You were interviewed on Fox News and you suggested the Republican Party is an “endangered species” without the support of Gen Z voters. Why would you say that?

Why would I say that? Because it’s true! I got ridiculed for ‘fear mongering’ on Twitter after I made that comment. Friends asked me to apologize or clarify my remarks. I refused, because it’s true. The Republican Party is an endangered species at risk of extinction if they don’t start involving my generation ahead of 2024. The RNC’s Youth Advisory Council is an incredible step in the right direction, and I’m honored to be a part of it.

If younger voters are mostly going toward Democratic politicians, what should Republicans do to connect with Gen Z voters?

The Democrats founded their youth council in 2005. When I came to the chairwoman with this idea back in January, my direct quote was, ‘It’s embarrassing that we don’t have one at this point because we’re almost 20 years behind them.’ We really have to play some catch-up. The RNC and their team in Washington is doing an incredible job of that, and really making sure we have boots on the ground, getting people in these positions across the country to really build out this whole apparatus to at least get our message out to youth voters. And then hopefully win them over on our side, so the fact that we have a youth council now is a step in the right direction.

To connect with youth voters, the Republican Party must meet them where they are – online. So that’s our plan. We must be having these conversations online. We’ll be rolling out large social media messaging campaigns leading up to 2024, to get the GOP’s platform out there to all youth voters.

I know the Democrats believe they have a monopoly on my generation, but they just don’t. My generation is waking up, and I’m not saying that the Democrats haven’t won the youth vote in the past – they have, that’s a fact. But it’s going to be different this time.

What policy considerations can the Republican Party do to better connect with the youth voter?

As for policy, as I said in my January op-ed, the Republican Party must start having conversations with my generation on controversial and sensitive topics. Whether they’re social or economic issues, we must be willing, as a party, to have those difficult conversations. Now, in no way am I saying that to win youth voters we must buckle on our Christian conservative view on these issues, but we must be willing to have a firm stance and make that known instead of this weird game where we think if we ignore it long enough, they’ll go away.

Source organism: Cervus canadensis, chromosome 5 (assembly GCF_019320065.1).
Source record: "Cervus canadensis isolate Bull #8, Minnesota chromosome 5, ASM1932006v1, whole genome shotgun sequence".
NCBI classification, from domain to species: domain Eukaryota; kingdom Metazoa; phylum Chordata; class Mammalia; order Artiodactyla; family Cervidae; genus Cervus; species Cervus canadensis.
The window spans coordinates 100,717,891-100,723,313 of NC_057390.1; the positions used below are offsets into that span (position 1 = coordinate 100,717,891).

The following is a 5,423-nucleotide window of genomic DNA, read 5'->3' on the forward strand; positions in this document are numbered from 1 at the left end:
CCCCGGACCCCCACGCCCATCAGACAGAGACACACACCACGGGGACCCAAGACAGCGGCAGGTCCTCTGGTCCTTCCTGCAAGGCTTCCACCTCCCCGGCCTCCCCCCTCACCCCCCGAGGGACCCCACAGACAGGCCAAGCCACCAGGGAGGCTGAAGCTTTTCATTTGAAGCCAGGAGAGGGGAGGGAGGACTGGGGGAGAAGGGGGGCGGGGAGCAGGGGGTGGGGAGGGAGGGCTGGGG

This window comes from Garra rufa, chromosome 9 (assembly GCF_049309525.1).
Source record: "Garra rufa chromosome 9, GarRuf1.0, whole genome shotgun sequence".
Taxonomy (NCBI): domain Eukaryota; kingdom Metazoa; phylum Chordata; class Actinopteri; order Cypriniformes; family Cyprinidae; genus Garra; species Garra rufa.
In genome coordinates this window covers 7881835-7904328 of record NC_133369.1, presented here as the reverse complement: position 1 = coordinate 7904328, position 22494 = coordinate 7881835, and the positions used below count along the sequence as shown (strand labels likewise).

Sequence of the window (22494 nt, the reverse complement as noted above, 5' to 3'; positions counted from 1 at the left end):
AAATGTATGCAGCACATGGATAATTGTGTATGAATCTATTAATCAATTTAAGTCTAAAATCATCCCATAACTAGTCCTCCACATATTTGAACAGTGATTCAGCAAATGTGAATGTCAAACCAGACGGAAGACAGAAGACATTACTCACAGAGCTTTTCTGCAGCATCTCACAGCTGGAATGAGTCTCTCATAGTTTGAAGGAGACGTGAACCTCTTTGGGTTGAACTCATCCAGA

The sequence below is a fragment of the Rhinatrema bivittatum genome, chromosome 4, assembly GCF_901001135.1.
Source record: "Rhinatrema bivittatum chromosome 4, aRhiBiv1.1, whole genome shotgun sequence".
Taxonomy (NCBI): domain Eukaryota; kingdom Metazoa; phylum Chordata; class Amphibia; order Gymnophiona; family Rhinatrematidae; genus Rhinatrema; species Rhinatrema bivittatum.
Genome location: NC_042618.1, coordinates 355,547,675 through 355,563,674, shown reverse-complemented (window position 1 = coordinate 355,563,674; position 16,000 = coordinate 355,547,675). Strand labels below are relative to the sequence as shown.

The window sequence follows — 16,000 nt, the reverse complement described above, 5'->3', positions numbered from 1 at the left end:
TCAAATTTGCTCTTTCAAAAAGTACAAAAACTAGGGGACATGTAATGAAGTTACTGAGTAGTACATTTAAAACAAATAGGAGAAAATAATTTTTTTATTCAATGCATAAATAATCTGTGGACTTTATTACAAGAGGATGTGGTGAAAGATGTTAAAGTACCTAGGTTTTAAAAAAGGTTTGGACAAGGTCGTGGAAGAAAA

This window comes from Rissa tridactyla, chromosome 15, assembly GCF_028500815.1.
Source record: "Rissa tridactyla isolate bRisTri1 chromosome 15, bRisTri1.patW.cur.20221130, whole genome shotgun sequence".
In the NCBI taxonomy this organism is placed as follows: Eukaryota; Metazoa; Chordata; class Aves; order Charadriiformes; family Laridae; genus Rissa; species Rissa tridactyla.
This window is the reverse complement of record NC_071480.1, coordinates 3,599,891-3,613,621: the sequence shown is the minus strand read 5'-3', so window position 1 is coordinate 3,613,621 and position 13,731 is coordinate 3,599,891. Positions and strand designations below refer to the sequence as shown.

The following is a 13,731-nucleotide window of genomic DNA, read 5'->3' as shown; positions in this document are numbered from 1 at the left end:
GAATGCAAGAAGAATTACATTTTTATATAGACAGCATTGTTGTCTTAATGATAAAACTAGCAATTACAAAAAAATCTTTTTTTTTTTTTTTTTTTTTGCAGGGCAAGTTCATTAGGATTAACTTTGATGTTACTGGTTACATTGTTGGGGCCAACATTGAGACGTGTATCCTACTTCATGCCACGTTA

I noticed a 2018 article in which you were featured in Tuscaloosa about the launch of the Truth Gazette when you were in the fifth grade. At such a young age, how are you and your parents able to manage the toxic nature of social media and partisan politics without it having a detrimental effect?

I founded The Truth Gazette in July of 2016, at the age of 11. This year marks my 6-year anniversary. It’s definitely challenging at times dealing with some of the people out there, but I think after six yeas in the business, you develop incredibly thick skin and tune most of that stuff out. I get dozens of death threats every week. Every time I open my DMs, there’s a new slew of them, but every time I read them, I’m reminded of Winston Churchill’s famous quote, “You have enemies? Good. That means you’ve stood up for something, something in your life.” So, as long as I am standing strong in my morals and what I believe in, then I’ll take whatever hate comes my way. It’s worth it.

You are securing a lot of good interviews ahead of the election season. Who has been your favorite politician to interview and why, and/or who would you like to interview as the campaign season moves forward?

I don’t think I have a particular favorite, but I will say that one of my proudest accomplishments is interviewing all four White House Press Secretaries under President Trump and I conducted two of those interviews in the West Wing of The White House so that was an incredibly cool experience at such a young age.

What are your long-term goals?

Long-term, I want to inspire more people on both sides of the aisle to stand up, speak out, and fight for a seat at the table.